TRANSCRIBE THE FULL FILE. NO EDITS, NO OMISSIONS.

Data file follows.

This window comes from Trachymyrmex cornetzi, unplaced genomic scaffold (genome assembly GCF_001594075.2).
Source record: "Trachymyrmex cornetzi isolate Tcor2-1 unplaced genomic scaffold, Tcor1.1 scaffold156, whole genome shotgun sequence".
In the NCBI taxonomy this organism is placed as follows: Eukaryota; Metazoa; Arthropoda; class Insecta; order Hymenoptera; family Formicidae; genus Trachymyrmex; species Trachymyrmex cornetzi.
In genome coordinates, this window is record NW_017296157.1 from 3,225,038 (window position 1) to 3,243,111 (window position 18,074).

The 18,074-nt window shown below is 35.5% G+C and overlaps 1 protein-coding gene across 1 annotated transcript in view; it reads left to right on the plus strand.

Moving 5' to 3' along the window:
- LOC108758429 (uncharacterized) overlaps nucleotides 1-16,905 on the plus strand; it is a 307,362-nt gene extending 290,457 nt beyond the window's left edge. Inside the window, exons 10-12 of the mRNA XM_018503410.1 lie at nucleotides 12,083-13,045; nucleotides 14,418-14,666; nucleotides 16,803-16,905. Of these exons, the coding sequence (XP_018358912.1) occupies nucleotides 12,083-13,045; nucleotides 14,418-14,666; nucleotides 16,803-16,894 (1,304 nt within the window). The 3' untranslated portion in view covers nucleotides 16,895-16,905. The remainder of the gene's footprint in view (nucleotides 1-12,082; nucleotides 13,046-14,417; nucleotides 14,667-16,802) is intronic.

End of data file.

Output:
This window comes from Trachymyrmex cornetzi, unplaced genomic scaffold (genome assembly GCF_001594075.2).
Source record: "Trachymyrmex cornetzi isolate Tcor2-1 unplaced genomic scaffold, Tcor1.1 scaffold156, whole genome shotgun sequence".
In the NCBI taxonomy this organism is placed as follows: Eukaryota; Metazoa; Arthropoda; class Insecta; order Hymenoptera; family Formicidae; genus Trachymyrmex; species Trachymyrmex cornetzi.
In genome coordinates, this window is record NW_017296157.1 from 3,225,038 (window position 1) to 3,243,111 (window position 18,074).

The 18,074-nt window shown below is 35.5% G+C and overlaps 1 protein-coding gene across 1 annotated transcript in view; it reads left to right on the plus strand.

Moving 5' to 3' along the window:
- LOC108758429 (uncharacterized) overlaps nucleotides 1-16,905 on the plus strand; it is a 307,362-nt gene extending 290,457 nt beyond the window's left edge. Inside the window, exons 10-12 of the mRNA XM_018503410.1 lie at nucleotides 12,083-13,045; nucleotides 14,418-14,666; nucleotides 16,803-16,905. Of these exons, the coding sequence (XP_018358912.1) occupies nucleotides 12,083-13,045; nucleotides 14,418-14,666; nucleotides 16,803-16,894 (1,304 nt within the window). The 3' untranslated portion in view covers nucleotides 16,895-16,905. The remainder of the gene's footprint in view (nucleotides 1-12,082; nucleotides 13,046-14,417; nucleotides 14,667-16,802) is intronic.